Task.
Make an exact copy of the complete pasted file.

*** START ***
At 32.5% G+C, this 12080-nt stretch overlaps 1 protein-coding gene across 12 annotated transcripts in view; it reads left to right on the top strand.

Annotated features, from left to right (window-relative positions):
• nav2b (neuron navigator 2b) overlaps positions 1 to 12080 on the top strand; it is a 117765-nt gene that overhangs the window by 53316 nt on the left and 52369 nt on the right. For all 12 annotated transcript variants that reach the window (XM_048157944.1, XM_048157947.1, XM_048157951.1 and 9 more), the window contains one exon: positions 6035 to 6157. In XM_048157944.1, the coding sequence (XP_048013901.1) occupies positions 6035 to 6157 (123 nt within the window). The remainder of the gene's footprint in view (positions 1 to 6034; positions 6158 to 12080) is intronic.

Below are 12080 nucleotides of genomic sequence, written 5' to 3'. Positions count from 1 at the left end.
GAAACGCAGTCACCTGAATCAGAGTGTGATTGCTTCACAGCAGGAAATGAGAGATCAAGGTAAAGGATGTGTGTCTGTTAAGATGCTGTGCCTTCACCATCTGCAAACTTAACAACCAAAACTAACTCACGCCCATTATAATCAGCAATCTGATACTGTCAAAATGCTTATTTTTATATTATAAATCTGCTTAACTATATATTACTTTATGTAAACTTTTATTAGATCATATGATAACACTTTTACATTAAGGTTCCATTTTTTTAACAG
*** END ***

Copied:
At 32.5% G+C, this 12080-nt stretch overlaps 1 protein-coding gene across 12 annotated transcripts in view; it reads left to right on the top strand.

Annotated features, from left to right (window-relative positions):
• nav2b (neuron navigator 2b) overlaps positions 1 to 12080 on the top strand; it is a 117765-nt gene that overhangs the window by 53316 nt on the left and 52369 nt on the right. For all 12 annotated transcript variants that reach the window (XM_048157944.1, XM_048157947.1, XM_048157951.1 and 9 more), the window contains one exon: positions 6035 to 6157. In XM_048157944.1, the coding sequence (XP_048013901.1) occupies positions 6035 to 6157 (123 nt within the window). The remainder of the gene's footprint in view (positions 1 to 6034; positions 6158 to 12080) is intronic.

Below are 12080 nucleotides of genomic sequence, written 5' to 3'. Positions count from 1 at the left end.
GAAACGCAGTCACCTGAATCAGAGTGTGATTGCTTCACAGCAGGAAATGAGAGATCAAGGTAAAGGATGTGTGTCTGTTAAGATGCTGTGCCTTCACCATCTGCAAACTTAACAACCAAAACTAACTCACGCCCATTATAATCAGCAATCTGATACTGTCAAAATGCTTATTTTTATATTATAAATCTGCTTAACTATATATTACTTTATGTAAACTTTTATTAGATCATATGATAACACTTTTACATTAAGGTTCCATTTTTTTAACAG